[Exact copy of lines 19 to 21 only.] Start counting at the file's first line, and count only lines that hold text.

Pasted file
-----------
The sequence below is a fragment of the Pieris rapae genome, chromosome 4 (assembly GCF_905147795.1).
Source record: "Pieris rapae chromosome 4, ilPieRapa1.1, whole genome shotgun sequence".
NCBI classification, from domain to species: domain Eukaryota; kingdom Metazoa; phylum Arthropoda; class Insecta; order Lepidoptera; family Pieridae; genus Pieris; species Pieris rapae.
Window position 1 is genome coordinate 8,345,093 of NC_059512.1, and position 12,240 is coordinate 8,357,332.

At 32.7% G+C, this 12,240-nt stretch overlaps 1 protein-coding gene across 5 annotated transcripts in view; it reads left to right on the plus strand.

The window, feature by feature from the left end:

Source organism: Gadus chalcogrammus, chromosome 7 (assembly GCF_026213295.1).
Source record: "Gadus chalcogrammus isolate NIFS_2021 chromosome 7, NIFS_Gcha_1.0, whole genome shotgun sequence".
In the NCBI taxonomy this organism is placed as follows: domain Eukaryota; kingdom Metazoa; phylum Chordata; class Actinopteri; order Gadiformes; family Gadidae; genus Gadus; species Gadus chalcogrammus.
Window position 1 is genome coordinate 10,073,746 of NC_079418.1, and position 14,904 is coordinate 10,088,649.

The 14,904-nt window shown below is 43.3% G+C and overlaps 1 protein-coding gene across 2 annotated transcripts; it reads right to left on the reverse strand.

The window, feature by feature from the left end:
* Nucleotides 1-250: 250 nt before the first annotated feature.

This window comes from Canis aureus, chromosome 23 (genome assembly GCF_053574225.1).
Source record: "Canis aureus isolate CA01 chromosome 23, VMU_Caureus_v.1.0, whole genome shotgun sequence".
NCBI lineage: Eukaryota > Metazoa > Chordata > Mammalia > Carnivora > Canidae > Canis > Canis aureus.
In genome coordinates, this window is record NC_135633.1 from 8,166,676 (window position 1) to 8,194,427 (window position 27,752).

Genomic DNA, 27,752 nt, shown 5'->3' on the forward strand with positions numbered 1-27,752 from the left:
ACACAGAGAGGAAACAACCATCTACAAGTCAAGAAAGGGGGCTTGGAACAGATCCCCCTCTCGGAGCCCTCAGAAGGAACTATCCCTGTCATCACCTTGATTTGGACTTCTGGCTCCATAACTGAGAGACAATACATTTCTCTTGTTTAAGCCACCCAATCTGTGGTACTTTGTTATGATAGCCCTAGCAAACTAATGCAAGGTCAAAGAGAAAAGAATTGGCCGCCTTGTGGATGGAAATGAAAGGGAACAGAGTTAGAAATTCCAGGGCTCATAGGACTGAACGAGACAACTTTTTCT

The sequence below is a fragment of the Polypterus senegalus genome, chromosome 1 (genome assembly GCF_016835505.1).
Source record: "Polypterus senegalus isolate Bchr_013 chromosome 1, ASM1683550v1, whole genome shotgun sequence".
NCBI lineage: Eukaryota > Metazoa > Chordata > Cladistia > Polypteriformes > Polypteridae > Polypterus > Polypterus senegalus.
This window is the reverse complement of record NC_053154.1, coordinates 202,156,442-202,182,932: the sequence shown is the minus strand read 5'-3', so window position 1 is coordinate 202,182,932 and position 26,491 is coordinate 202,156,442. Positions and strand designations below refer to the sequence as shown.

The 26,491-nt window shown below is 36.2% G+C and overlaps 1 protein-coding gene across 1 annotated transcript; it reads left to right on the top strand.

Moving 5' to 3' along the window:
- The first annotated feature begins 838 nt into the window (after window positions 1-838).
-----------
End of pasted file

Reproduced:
ACACAGAGAGGAAACAACCATCTACAAGTCAAGAAAGGGGGCTTGGAACAGATCCCCCTCTCGGAGCCCTCAGAAGGAACTATCCCTGTCATCACCTTGATTTGGACTTCTGGCTCCATAACTGAGAGACAATACATTTCTCTTGTTTAAGCCACCCAATCTGTGGTACTTTGTTATGATAGCCCTAGCAAACTAATGCAAGGTCAAAGAGAAAAGAATTGGCCGCCTTGTGGATGGAAATGAAAGGGAACAGAGTTAGAAATTCCAGGGCTCATAGGACTGAACGAGACAACTTTTTCT

The sequence below is a fragment of the Polypterus senegalus genome, chromosome 1 (genome assembly GCF_016835505.1).
Source record: "Polypterus senegalus isolate Bchr_013 chromosome 1, ASM1683550v1, whole genome shotgun sequence".